“I felt exhausted and alone. I didn’t feel like my comrades had any affective relationships with me or each other. The struggle had actually become a job. We rarely wondered what everyone was going through. […] Over time, I found no meaning or value in my activism. I felt emotionally and physically empty. I no longer wanted to move myself to go to the demos or to meetings because it exhausted me instead of leaving me energized.”
This is what Laykü,* who was an organizer with Palestinian solidarity and migrant justice groups in Montreal, told us it felt like at the beginning of their burnout.
Why are activists burning out, and what can be done to stop it? During the 2012 student movement in Quebec, Rushdia contributed to forming the group Politics & Care, a collective of activists and community organizers dedicated to addressing this question. The group’s activities include holding discussion circles and facilitating workshops on integrating care into political work.
Collective care refers to seeing members’ well-being – particularly their emotional health – as a shared responsibility of the group rather than the lone task of an individual.
This article unpacks the most common organizing dynamics that lead to burnout, and explores ways in which collective care can be integrated into organizing politics and practices. It is directed mostly toward anti-authoritarian, non-hierarchical grassroots groups.
Collective care refers to seeing members’ well-being – particularly their emotional health – as a shared responsibility of the group rather than the lone task of an individual. It means that a group commits to addressing interlocking oppressions and reasons for deteriorating well-being within the group while also combatting oppression in society at large. It places an emphasis on joint accountability, with the aim of collective empowerment. These ideas originate from queer and Black feminist organizing, such as the Combahee River Collective, and disability perspectives. It’s encapsulated in the phrase, “Be careful with each other, so we can be dangerous together.”
We build on previous discussions of problematic dynamics, and critiques of neoliberal notions of self-care – notably, an editorial from Upping The Anti, “Who cares?: The politics of care in radical organizing” – to further the conversation about collective-care-oriented solutions.
Power and control
We all know of an activist group that brands itself as “non-hierarchical” but is riddled with unspoken and insidious hierarchies. When some activists organize without sleeping for days or can dedicate all their time to organizing, it puts pressure on other members to match their standards of productivity and output. Those who contribute at extreme levels often gain more knowledge of the group’s goings-on, build more social capital, and claim more decision-making power. The invisible hierarchies that are created are hard to name and harder to dismantle.
Some form of privilege related to race, class, ability, gender, and sexuality is typically what underlies hierarchies based on involvement and decision-making power.
“Often the directly affected people, like migrants, who need to care for their families and struggle to make the ends meet, are not able to be present in every meeting,” Ani,* a migrant justice grassroots organizer, notes. As a result, those directly affected don’t have much say in the group.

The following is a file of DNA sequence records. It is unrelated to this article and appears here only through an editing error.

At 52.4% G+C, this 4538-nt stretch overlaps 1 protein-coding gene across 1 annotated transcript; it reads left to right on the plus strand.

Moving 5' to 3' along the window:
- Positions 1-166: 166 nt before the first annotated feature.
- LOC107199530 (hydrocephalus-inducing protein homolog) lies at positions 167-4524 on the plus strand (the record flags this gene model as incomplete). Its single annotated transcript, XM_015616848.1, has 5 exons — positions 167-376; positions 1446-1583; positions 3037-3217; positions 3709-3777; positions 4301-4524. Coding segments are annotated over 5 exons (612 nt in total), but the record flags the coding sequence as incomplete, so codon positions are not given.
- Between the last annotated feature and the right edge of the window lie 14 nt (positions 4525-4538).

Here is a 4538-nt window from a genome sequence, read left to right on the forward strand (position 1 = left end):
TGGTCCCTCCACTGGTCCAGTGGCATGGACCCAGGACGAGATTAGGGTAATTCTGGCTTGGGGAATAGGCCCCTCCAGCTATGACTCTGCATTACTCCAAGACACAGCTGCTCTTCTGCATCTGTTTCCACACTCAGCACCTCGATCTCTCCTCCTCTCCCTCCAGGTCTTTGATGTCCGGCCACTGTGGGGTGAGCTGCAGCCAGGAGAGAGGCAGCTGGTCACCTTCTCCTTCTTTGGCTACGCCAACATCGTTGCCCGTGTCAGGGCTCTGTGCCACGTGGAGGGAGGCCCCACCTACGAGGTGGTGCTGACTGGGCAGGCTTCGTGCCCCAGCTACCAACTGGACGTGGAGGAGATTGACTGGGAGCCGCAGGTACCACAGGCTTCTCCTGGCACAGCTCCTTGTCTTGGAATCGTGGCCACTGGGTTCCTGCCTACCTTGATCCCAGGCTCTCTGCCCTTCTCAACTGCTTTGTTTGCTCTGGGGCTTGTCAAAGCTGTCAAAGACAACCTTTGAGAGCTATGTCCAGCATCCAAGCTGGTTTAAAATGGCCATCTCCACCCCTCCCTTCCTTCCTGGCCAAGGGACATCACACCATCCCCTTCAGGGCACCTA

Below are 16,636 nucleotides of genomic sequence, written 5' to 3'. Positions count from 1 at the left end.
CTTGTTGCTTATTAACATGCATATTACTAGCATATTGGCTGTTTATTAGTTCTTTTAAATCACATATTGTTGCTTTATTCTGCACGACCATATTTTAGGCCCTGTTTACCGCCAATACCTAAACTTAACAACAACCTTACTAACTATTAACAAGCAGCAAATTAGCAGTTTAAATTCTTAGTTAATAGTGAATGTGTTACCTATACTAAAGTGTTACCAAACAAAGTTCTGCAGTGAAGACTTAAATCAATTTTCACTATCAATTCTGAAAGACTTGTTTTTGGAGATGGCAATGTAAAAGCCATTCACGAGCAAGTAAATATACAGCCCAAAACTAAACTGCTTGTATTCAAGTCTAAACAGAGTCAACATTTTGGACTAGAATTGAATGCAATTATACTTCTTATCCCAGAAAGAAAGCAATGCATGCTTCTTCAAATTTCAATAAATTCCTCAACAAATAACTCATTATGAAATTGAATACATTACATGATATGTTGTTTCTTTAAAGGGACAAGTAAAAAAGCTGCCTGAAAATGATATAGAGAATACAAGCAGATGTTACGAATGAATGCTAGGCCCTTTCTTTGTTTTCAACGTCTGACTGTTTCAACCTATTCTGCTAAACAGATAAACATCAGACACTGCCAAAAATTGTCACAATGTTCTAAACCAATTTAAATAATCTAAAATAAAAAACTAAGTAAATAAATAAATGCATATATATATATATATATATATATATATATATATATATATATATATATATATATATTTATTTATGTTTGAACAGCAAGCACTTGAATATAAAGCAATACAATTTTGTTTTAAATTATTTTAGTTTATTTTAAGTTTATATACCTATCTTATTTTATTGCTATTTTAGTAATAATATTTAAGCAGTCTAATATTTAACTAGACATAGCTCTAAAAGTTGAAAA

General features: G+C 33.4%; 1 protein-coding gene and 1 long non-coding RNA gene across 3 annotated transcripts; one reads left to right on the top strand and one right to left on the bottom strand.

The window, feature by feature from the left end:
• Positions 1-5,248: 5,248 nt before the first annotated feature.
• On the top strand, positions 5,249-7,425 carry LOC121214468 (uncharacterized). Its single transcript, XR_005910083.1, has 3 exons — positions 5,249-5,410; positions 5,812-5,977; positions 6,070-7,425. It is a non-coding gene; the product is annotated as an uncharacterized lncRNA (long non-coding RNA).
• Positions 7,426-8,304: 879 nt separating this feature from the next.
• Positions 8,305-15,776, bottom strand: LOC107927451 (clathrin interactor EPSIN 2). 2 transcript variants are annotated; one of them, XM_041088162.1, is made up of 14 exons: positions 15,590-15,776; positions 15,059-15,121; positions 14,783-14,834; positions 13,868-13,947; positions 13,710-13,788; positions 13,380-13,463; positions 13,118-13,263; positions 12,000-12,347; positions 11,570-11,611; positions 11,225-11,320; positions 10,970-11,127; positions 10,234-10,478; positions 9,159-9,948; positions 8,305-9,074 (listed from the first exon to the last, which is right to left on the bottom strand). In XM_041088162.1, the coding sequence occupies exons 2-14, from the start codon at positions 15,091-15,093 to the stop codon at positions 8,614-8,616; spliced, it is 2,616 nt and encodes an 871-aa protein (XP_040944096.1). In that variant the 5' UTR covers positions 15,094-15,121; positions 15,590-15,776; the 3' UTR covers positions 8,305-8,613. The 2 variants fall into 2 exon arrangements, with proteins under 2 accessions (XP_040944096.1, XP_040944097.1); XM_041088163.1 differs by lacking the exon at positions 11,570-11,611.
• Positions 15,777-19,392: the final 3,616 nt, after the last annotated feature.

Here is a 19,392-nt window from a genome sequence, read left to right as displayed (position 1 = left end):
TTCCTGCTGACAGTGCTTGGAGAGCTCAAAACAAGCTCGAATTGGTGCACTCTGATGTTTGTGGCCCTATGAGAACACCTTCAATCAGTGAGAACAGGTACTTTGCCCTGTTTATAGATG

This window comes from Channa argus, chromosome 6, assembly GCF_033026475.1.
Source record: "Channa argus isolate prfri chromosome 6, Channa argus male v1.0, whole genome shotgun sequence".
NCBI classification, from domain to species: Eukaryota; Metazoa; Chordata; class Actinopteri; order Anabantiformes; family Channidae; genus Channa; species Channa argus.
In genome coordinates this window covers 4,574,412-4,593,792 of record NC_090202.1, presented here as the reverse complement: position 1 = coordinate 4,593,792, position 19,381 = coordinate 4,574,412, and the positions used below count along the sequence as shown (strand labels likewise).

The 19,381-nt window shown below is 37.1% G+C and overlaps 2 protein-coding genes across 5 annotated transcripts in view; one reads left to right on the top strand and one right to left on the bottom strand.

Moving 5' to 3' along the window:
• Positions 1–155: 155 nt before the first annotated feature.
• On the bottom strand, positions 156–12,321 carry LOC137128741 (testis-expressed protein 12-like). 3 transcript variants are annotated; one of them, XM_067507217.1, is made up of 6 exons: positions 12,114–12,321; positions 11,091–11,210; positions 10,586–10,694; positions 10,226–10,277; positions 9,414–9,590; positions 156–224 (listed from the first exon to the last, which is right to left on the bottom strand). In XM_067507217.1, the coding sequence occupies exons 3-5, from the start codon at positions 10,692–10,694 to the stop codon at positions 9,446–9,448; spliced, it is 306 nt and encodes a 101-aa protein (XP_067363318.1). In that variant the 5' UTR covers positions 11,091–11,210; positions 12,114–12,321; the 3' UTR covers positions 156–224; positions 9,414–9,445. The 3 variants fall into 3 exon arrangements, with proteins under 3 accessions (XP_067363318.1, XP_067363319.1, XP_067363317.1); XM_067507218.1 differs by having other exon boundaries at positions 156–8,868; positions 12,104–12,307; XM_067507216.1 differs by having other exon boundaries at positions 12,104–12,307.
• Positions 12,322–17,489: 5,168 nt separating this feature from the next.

Organizing spaces often lack a true commitment to democratic decision-making processes. Discussion and debate are sacrificed in the face of an ever-looming sense of urgency. Dominant members make the call on most decisions and the rest of the members are left frustrated and disempowered.
We all know of an activist group that brands itself as “non-hierarchical” but is riddled with unspoken and insidious hierarchies.
Hoarding power and responsibility can turn into a vicious cycle. Those who take on too much often end up having short fuses, especially at crunch times when fatigue accumulates. They’re less likely to show patience toward people learning the ropes, or show forgiveness for mistakes. This alienates newer members and leaves senior members feeling like they have no choice but to take on more responsibility, and control more of the group’s decisions. This pattern also leads to burnout, although this form of burnout stems from overwork rather than disempowerment.
Activists – especially senior ones – should reflect on how many groups they are a part of, and how much space they take up in each group. As the activist adage goes, “when you take a step back, someone else takes a step forward.” At the same time, this calls for more experienced activists to focus on building institutional memory, and on integrating and retaining new members through mentorship and centring those who have been marginalized.
Above all, re-humanizing our approach by caring more consciously about people and their needs could make organizing a nurturing and sustainable experience.
Reliability and accountability
Laykü points to dynamics that eroded not only his personal well-being but that of the collective.
For example, when a venue needs to be booked for a panel discussion, or a poster needs to be designed for a demonstration, and a group member volunteers to do it, the group has a sense of forward momentum; the organizing can continue from there.
But if the person who volunteered cannot be reached or other-wise falls off the radar, it can be disempowering for the group because such an interruption impedes their immediate plans and broader goals.
Dominant members make the call on most decisions and the rest of the members are left frustrated and disempowered.
Moreover, trust is broken. In this kind of situation, Laykü recalls, “if the event or action happens at all, it is only for the sake of it. There’s not much success or impact in the end, nor a sense of group accomplishment.” In Laykü’s experience, “[afterward,] people don’t want to take responsibility, and we don’t have any real spaces for collective learning from our mistakes.”
In the best-case scenario, people inform fellow organizers if they cannot do an assigned task. There are valid reasons for not completing tasks: health, family emergencies, or other priorities. Besides reliability, accountability is important. While accountability is a rich and complex term, here it means to acknowledge and take responsibility for the repercussions that one’s actions may have on others in the group. “A sincere apology is often a good start,” says Laykü.
In the 2001 ChangeWork publication White Supremacy Culture, Kenneth Jackson Jones and Tema Okun propose coming to an agreement of how the work will be carried out before tasks begin. This can include laying out the various steps involved, setting deadlines, and articulating expectations for following up. Making a habit of debriefing after events – assessing what worked, what didn’t, and how to improve – can help to avoid repeated mistakes, or at least restore some lost trust.